How I Failed at Quitting Dog Sitting
By Wendy Newell
After three plus years of being a professional dog sitter, my goal for 2017 was to be a one dog household again. Just Riggins, my adorable 12-year-old pup, and me in our sweet little apartment together. I failed – miserably.
I suppose I should explain why I went into dog sitting in the first place. It was a dark time in my life. My job as VP of Sales required me to constantly be away from home and the time difference with clients and the home office had me working nearly 24/7. The money I was making wasn’t helping with the depression I was feeling, so I did something I’ve never done before – I quit without a new job waiting for me.
Not wanting to go back into sales my career options were limited and Riggins and I needed to eat! To help make ends meet a friend suggested dog sitting. It seemed like a great idea. Dogs are fuzzy balls of happiness. What better way to shake off the blues and make money than to surround yourself with them?
It started slow. One or two dogs now and then and grew into a full-fledged business. My calendar was packed with dog’s names and my phone contacts read “Cooper’s Mom,” “Dragon’s Dad,” “Clover’s Mom” etc. I would have up to 9 dogs chillin’ with me as I watched TV, cuddling in bed, and protecting me from the big bad mailman. It was fantastic!
Honestly, I have never been happier with a job. So, why did I want to quit? For one it was exhausting. The best way to keep a pack of dogs happy and out of trouble is to poop them out. We went on an adventure every day, which was usually a hike on our local trails. This too, started out small and grew as the dogs and my endurance would take us on tougher and longer routes. If I had some extra energetic pups I would often take them on a separate, even longer hike. In the afternoon everyone with four legs would plop down at my feet snoozing away while I worked a part-time job for extra money. No extra zzzzzs for me!
Money. That’s another reason. As fulfilling as my job was it didn’t make me enough cold hard cash to live in pricey Los Angeles. The dirt. OMG, SO MUCH DIRT. It was almost impressive how dirty my house, car, and person would get. When I left my sales job I also had to give up on the wonderful woman who came to clean my house. Without her, it was all up to me and honestly, when you are crazy tired it seems logical to just plop down on dirty sheets. After all the mutts curled around you are just going to leave more fur and grim. Cleaning seemed like a losing battle and I got to the point where I was fine letting it win.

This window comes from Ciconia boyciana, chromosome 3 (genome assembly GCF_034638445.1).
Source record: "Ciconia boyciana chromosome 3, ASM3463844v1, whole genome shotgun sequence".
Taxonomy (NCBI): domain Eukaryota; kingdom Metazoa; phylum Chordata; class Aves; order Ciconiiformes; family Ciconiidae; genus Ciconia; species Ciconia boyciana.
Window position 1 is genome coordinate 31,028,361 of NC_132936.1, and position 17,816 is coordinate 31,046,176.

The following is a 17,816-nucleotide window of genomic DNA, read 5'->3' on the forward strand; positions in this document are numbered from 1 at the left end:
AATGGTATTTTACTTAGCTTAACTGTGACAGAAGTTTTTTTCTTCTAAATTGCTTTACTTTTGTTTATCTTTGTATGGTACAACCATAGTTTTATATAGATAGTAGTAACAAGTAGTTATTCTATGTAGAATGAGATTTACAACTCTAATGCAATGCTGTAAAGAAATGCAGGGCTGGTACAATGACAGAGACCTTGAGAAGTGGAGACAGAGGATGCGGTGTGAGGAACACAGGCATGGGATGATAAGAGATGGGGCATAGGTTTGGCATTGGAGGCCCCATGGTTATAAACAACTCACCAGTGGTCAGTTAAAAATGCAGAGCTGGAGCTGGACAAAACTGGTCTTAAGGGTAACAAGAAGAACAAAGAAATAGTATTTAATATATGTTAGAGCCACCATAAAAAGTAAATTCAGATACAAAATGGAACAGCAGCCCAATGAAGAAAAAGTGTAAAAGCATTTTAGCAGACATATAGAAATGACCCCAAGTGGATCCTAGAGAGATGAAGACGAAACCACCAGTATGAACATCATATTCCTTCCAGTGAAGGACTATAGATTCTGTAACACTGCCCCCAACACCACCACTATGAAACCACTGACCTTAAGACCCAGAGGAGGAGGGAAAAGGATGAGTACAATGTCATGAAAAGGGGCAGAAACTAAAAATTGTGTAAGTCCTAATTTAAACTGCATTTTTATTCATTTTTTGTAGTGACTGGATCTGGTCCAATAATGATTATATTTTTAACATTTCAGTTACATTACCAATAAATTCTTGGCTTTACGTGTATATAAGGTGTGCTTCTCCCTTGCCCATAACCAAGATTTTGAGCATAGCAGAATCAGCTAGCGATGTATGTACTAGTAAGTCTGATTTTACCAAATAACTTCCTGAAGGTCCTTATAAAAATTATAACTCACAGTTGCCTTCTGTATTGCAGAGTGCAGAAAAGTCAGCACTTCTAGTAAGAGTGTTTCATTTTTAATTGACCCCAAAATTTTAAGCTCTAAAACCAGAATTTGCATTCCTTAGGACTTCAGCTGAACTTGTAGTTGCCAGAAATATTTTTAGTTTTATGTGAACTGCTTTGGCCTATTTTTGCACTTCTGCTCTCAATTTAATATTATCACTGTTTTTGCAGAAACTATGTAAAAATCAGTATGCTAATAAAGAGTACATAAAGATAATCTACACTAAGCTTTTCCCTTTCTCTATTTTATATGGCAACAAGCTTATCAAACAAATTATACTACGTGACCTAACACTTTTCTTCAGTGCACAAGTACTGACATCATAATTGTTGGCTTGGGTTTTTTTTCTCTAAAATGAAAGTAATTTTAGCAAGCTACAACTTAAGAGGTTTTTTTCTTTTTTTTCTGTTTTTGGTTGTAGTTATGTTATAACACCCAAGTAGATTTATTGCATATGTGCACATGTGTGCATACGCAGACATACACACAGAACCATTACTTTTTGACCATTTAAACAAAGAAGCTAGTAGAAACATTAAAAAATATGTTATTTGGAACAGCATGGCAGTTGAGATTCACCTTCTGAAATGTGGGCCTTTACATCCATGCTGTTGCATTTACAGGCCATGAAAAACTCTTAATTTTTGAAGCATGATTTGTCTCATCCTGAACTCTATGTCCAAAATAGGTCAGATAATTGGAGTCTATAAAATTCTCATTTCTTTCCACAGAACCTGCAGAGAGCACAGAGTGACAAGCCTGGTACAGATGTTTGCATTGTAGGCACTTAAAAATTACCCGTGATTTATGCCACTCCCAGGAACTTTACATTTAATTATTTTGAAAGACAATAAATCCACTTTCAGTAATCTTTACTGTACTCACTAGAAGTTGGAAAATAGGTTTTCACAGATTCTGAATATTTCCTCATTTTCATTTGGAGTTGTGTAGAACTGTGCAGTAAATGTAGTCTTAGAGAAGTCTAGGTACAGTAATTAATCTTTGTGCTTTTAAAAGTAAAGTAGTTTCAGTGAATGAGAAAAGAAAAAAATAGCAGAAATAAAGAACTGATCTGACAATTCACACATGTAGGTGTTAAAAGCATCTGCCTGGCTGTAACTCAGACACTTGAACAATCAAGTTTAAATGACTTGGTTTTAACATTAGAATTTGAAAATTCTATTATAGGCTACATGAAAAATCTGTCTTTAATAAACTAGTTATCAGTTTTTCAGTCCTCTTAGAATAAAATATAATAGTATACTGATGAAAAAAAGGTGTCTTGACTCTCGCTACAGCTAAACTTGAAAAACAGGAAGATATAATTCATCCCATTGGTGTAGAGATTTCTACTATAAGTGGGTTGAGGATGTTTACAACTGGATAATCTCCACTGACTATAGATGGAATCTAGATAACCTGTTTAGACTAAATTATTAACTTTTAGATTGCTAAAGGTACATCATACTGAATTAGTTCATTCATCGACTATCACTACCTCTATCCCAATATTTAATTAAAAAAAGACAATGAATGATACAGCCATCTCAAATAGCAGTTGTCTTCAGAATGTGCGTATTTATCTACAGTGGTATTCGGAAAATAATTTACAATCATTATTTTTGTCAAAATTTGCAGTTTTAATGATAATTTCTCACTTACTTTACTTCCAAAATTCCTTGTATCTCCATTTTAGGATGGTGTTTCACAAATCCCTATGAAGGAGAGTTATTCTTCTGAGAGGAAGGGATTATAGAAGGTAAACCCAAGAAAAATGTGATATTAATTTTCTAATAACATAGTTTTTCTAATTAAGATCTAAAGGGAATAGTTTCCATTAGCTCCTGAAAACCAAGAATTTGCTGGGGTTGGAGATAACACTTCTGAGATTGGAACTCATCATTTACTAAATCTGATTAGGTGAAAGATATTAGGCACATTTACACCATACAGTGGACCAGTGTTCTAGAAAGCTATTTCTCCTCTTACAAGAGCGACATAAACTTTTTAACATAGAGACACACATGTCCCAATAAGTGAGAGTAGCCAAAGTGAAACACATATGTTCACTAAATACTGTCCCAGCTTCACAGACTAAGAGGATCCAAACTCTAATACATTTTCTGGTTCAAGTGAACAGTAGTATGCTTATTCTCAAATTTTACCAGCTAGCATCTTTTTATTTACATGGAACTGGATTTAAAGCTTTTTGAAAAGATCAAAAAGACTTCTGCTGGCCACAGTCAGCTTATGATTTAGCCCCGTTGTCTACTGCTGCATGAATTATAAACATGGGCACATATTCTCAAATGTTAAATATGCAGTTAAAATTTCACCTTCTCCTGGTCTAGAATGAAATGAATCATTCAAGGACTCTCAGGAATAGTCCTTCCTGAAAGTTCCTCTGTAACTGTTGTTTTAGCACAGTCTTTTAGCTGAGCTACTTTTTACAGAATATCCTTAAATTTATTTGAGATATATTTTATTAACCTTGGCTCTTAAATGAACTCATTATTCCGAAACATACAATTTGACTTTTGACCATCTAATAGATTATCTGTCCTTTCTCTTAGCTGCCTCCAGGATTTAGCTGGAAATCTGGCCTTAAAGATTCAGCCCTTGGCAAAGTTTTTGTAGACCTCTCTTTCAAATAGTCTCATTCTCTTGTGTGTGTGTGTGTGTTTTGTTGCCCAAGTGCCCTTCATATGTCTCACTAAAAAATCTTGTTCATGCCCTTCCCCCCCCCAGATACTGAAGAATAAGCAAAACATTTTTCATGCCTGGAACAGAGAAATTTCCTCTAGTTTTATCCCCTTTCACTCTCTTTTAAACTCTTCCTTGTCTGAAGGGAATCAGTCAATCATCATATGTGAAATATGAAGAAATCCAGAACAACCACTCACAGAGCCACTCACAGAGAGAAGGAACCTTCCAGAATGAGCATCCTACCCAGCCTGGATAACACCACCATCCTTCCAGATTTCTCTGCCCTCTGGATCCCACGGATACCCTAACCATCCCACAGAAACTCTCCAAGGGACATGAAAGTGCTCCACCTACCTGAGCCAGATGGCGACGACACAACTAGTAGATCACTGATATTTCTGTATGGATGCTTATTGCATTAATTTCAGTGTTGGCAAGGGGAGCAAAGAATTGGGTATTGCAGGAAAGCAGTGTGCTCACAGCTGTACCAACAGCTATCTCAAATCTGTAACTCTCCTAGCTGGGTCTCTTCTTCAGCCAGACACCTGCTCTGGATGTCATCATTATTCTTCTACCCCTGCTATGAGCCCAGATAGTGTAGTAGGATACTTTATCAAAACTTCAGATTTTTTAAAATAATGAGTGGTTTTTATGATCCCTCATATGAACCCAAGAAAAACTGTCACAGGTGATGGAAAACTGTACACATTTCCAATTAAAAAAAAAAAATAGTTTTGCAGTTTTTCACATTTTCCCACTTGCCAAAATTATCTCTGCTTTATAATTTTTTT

Mental exhaustion. Riggins is my sun and moon, my everything. I knew the pups I took care of were the same to their human family. The main part of my job was to keep them safe. The straw that broke the camel’s back, as they say, was when a teeny tiny chihuahua I was watching ran away. For four days and 12 hours I rarely slept, spending my time roaming the neighborhood day and night searching for little Nikki. I was heartbroken. I kept her mom updated on any progress and each call left me spent, sad, and weeping. With the help of my wonderful friends and neighbors, Nikki was found at almost the same time her mom’s plane touched down. Despite her adventure, the little runner only suffered from mild dehydration.
That was it. I couldn’t do it anymore. I decided to take Riggins and move into a smaller, more affordable, apartment and take on more hours with one of my other jobs. I wrote a letter to my loyal customers and sent it off.
It didn’t take long before I started getting the “but you will still take Romeo right?” messages. I had to explain that it just wasn’t possible but of course I LOVED ALL THE PUPS SO MUCH! I missed them. Riggins missed them. With my landlady/friend/dog lover’s permission, I started taking on a guest dog now and then. I must be much more selective now. I can only take one, maybe two, at a time. They should be well mannered and get along with the house pups which include Riggins and 3 chihuahuas.
I was known in the dog sitting world to be good with super energetic, rowdy and hard to handle dogs. My long hikes were my secret weapon, but now with a full-time desk job that is out of the question. That means I had to send many of the pups I love on to other sitters but luckily, for me, there is still a handful that doesn’t mind lounging with Riggins while I work and are satisfied with a stroll around the neighborhood in the evening for exercise.
Dog sitting is hard. It’s physically and mentally exhausting. I have scars on my legs and hands that will never fully fade. It seems illogical to have any dogs join Riggins and me in our home.
Then I think about when Boone, a cuddly Lab, lays on my feet as I sip wine in the backyard, or Cooper, a beautiful Golden, lays his head on my stomach while we sleep or Sadie, an adorable mix, stares at me lovingly from her perch on the top of the sofa, and it melts my heart.
Oh, dog sitting – I can’t quit you!